so much parameters, all these bu's and bi's, and you can find tune them so well

based on the ground truth and the training data that it loses flexibility and

predictive power of the actual prediction. So, we want to somehow minimize the impact

of the parameters. We don't want to rely too much on

hindsight perfection, We want to leave some room for foresight cuz it's

ultimately foresight that matters in predicting or recommending.

One way to continue the weight of the parameter is to actually minimize the

size, say, l2 norm of these bu's formed as a vector and these bi's formed as a

vector. That's called the Regularized Least

Squares. If we use quadratic norm, then l2 norm is

still a least squares, it's just a bigger least squares problem.

But, it does try to contain to much reliance on too refined parameters based

on hindsight. So, after the baseline predictor, what we

have is the following. We got the actor rui, we've got the

baseline predictor r hat ui which is the same as rui minus r bar, the lazy average

plus the optimized bu and optimized bi, based on solving the least squares.

And we call this difference a shifted r, called r tilde ui, just a shorthand

notation. In other words, we have removed in this r

hat r tilde ui, the impact of the average and the impact of the per user bias, and

per movie bias. And we're going to take this as the

starting point into our neighborhood predictor to look at similarities across

movies and across users. But before we do that, just a very quick

detour for five minutes on the notion of convex optimization.

Now, we've seen linear programming which is a special case of convex optimization

where we minimize linear objective functions over linear constraints, linear

equations and inequalities. So, pictorially, that means, you use

linear in, inequalities to cut out the space of the variables into something

called the polytope with sharp corners. And then, you slide a bar, which is a

straight line cuz it's a linear function representing your objective function

across this constraint set. So, imagine an airplan, airplane flying

above this constraint set, okay? And we want to identify the minimal value

of this objective function over this kind of constraint set.

It turns out, what's really important is that you want your objective function to

be convex, like a convex quadratic function, such as x square over this space

of constraint set that is also convex like an oval or circle.

It's convexity that determines the watershed between easy and hard

optimization problems. So, what is convex optimization?

It refers to minimizing a convex objective function.

So, we've got to define what is a convex function, subject to a convex constraint

set. And, to be computationally useful, this

must be a convex constraint set that can be easily represented by some upper bound

inequalities on convex functions. So, we have to define what's a convex set

and what's a convex function. We will encounter other forms of convex

optimization in network economics, in internet pricing, in congestion control,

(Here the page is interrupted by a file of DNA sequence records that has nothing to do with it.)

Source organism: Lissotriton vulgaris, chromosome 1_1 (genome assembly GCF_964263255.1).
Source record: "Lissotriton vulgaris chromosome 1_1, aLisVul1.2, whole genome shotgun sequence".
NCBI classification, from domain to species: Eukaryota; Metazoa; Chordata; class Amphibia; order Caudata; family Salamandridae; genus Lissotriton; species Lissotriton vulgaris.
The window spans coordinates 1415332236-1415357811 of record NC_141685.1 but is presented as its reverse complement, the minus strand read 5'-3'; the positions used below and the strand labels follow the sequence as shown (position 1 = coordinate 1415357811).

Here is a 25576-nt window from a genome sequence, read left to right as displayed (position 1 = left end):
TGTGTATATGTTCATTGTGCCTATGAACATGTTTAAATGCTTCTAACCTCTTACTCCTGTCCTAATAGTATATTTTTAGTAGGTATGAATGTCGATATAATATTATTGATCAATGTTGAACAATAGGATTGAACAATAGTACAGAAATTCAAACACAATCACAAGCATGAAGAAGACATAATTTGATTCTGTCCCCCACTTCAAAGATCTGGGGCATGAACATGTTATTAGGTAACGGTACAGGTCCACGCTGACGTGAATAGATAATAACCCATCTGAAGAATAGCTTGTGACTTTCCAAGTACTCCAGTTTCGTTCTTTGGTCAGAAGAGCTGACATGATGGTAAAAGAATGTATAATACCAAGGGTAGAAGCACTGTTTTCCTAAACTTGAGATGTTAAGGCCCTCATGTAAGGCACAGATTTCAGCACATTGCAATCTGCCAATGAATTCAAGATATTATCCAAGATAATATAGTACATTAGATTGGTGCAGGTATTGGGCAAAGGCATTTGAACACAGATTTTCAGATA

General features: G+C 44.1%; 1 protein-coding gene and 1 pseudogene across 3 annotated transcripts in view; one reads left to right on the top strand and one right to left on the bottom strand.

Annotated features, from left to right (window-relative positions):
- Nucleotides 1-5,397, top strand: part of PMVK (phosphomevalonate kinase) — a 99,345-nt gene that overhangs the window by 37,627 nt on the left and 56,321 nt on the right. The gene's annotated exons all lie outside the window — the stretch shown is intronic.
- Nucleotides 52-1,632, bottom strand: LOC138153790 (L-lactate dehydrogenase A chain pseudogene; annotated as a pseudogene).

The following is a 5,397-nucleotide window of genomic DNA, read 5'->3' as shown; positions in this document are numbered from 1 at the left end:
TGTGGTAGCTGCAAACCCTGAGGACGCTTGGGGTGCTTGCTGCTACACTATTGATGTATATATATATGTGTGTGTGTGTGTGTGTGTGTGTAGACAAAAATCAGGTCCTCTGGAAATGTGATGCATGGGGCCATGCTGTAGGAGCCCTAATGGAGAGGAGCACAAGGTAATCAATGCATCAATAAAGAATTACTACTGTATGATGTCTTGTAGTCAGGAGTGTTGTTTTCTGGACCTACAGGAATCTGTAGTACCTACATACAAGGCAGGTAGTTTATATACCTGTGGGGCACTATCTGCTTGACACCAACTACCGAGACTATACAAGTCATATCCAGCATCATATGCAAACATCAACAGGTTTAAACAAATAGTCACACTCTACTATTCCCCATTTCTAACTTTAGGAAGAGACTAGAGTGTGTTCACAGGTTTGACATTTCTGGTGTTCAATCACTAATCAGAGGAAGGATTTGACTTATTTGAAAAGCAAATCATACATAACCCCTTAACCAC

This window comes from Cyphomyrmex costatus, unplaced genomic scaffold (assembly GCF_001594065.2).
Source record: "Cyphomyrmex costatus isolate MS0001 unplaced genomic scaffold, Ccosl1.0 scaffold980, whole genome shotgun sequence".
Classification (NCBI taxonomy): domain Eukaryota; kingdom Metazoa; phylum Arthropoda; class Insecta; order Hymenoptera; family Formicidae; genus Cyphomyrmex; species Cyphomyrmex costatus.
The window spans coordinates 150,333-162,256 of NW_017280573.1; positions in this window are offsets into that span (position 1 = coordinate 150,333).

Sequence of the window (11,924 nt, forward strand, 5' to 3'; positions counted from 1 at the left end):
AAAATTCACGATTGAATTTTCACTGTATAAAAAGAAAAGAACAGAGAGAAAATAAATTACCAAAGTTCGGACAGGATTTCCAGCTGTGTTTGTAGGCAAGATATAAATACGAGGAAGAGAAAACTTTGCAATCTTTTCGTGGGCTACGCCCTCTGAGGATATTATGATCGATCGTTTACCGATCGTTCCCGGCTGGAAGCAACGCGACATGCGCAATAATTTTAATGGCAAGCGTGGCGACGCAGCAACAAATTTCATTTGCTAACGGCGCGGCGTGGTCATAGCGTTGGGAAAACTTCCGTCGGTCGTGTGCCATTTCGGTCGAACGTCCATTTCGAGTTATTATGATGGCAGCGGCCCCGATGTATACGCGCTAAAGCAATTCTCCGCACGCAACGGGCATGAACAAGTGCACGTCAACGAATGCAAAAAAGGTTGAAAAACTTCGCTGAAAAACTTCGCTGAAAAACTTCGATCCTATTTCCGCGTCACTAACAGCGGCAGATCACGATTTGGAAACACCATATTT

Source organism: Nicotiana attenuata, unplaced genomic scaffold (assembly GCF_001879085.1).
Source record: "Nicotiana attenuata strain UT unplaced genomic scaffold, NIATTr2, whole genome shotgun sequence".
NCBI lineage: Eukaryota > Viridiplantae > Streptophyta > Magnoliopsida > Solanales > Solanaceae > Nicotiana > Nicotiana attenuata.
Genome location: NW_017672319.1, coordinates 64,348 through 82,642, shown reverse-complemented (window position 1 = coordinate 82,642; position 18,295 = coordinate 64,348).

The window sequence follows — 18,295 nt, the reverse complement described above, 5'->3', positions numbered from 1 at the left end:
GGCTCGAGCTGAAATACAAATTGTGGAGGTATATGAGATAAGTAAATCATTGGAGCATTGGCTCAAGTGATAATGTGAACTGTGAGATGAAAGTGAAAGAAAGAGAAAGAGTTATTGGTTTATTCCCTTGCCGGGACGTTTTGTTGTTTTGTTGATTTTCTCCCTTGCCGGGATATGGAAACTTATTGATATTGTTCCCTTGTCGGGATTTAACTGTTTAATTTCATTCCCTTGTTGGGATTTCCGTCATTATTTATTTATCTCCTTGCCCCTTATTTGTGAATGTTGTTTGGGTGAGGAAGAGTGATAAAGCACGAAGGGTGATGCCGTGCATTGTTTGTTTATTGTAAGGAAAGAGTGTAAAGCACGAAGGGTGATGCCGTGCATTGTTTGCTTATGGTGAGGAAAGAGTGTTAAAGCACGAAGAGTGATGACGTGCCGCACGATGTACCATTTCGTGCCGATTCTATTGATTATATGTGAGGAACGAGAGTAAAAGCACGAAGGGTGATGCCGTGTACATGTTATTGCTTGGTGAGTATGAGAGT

in routing, and so many other topics. This is our first brief, quick

introduction to this subject. And, we'll see in this and future lectures

that convex optimization is easy in both theory and in practice.

But, we just want to take three more minutes to introduce the basic notation

before we bring them back, just in time for the future applications in later

lectures. So, what's the convex set?

What's the convex function? We can actually go into a whole course on

nothing but convex analysis, and there are such courses in Math Department.

But for today's purpose, we just need to specify with some pictures.

A convex set is basically a set where you can pick any two element in the set, and

draw a line segment in between. And entire line segment also lies in the

convex, in the set. Then, we call this a convex set.

Say, well, this sounds like all sets of convex.

Well, no. Some sets, for example, like this set, you

can pick two points in the set but part of their line segment, this part, does not

lie inside the set. And, this is a kidney-shaped thing that is

a non-convex set. So, generally speaking, we say, a set is

convex if we pick any two points, a and b, that in this set, okay?

C, pick c. Then, the entire line segment between A

and B, which can be represented as theta a plus one minus theta times b.

For some theta between zero and one, for example, when theta is half, then it is

the midpoint between a and b also lies in c.

For all such theta, that's the key word, not for some theta but for all theta.

This is the representation mathematically of the line segment between point a and b.

And, by the way, say a, b are vectors in general, in, in dimensional space So,

pictorially, it just says that, a convex set is a set where the whole line segment

lies inside. It turns out the most important geometric

property of convex set is that any two convex set that don't touch each other can

be separated by a straight line. So, that one set lies on the one side and

the other lies on the other side. Let's say, will this be true for

non-convex set too? Not really.

For example, one set is convex, the other set is non-convex.

They don't touch each other and yet, you cannot separate them with a straight line.

Of course, you can separate them one way or another cuz they don't touch.